A Guide to Lake Oswego Real Estate and Community
Dianne and Linda

Brought to you by Dianne Gregoire and Linda Rossi, brokers with Oregon First, a professional real estate company licensed with the Oregon Real Estate Agency.

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The Importance of Building Permits

Do I need a permit? That is the magic question that home owners get to contemplate when they take on a remodeling project. I am not going to tell you what needs or doesn’t need to be permitted. For the answer to that question you need to contact the city or county planning departments in the area that you live. What I will tell you is that permits are not something that you should avoid.

Think about it. Permits allow the oversight of an expert to be certain that the work you are doing is being done correctly.

I think home owners occasionally try to avoid getting permits for two reasons and both pertain to money. The first is the cost of the permit. It simply adds to the cost of the project. The second is the potential for increased property taxes. Depending on the scope of the remodeling, the increased value of your home comes to the attention of the tax assessor and that can increase your annual property taxes. Even so, please don’t avoid getting permits to save money.

The issue of permitted remodeling is a big factor when you go to sell a home. It is one of the questions that sellers are asked to answer on the seller’s property disclosure statement. Even if the work is beautifully done to the highest standards possible, if it wasn’t permitted, it is going to become an issue when you sell the property. Buyers have easy access to public records to see if the remodeling was permitted, as do appraisers. At a class I took in Wednesday I was told by an appraiser that if remodeling wasn’t permitted then it will not be included in the valuation of the property. So that master bedroom and bathroom addition will not be included as part of the house. Or worse, if the work was done badly, the appraiser will make a note of it and then the underwriter of the buyer’s new mortgage can call for after-the-fact permitting before the mortgage company will approve the loan. It is the job of the underwriter to approve the condition of the property as collateral for the loan.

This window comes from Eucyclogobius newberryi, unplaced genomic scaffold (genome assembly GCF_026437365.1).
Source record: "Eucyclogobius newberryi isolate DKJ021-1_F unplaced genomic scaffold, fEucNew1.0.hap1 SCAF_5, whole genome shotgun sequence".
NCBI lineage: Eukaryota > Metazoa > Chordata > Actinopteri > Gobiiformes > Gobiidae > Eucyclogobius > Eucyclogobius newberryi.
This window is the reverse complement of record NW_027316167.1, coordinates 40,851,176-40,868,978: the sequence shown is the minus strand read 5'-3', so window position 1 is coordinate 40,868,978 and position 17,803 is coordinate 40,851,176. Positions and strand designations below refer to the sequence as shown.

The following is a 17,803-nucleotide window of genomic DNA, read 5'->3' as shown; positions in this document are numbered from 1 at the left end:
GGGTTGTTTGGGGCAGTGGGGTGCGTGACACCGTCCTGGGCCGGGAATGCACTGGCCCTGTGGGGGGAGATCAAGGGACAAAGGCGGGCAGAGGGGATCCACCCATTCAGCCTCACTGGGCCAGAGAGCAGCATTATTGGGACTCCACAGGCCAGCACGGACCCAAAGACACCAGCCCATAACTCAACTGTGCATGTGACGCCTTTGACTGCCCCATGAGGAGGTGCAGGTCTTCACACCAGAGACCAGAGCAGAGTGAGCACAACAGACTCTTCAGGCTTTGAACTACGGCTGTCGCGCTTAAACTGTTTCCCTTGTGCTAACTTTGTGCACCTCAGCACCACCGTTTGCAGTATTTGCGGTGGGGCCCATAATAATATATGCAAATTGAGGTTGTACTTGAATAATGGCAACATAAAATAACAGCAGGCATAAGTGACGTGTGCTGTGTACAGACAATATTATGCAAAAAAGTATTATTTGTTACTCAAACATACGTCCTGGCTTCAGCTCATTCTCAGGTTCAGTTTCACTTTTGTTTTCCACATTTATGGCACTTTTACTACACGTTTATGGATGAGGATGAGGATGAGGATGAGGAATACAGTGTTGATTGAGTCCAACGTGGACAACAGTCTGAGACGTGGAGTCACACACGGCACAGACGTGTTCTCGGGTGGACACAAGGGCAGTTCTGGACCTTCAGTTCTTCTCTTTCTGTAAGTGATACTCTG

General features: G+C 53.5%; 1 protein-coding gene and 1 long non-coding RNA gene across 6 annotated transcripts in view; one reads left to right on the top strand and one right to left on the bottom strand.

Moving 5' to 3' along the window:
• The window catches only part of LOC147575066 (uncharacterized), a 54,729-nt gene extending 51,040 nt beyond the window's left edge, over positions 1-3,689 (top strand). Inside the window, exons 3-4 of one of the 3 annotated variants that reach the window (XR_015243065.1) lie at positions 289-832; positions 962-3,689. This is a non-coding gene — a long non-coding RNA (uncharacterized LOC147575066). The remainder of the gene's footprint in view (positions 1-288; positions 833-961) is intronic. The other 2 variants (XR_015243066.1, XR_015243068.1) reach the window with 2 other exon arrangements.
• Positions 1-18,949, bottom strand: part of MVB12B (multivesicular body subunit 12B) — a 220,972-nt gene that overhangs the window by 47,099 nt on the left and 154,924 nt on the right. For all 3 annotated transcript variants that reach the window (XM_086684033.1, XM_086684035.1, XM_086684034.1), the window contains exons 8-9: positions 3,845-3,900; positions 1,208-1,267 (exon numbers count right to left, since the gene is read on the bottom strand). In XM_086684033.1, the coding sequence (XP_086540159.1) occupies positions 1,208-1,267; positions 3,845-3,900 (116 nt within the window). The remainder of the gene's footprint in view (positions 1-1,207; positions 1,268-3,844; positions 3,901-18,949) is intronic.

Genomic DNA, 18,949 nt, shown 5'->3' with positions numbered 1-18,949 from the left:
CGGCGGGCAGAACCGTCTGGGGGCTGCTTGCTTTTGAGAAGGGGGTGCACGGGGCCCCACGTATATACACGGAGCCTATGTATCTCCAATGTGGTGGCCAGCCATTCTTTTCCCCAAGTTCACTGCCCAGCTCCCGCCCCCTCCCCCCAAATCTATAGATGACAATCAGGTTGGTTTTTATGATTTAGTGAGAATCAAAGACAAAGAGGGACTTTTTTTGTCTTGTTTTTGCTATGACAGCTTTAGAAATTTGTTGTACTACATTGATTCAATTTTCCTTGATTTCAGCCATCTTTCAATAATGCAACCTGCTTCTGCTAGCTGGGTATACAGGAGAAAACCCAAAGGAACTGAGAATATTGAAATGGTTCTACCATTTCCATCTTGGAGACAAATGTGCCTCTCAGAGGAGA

It simply makes no sense to avoid spending money in the short run simply to have it shoot you in the foot in the long run. Make certain when you do remodeling that you are getting all necessary permits. It’s the right thing to do.
Dianne

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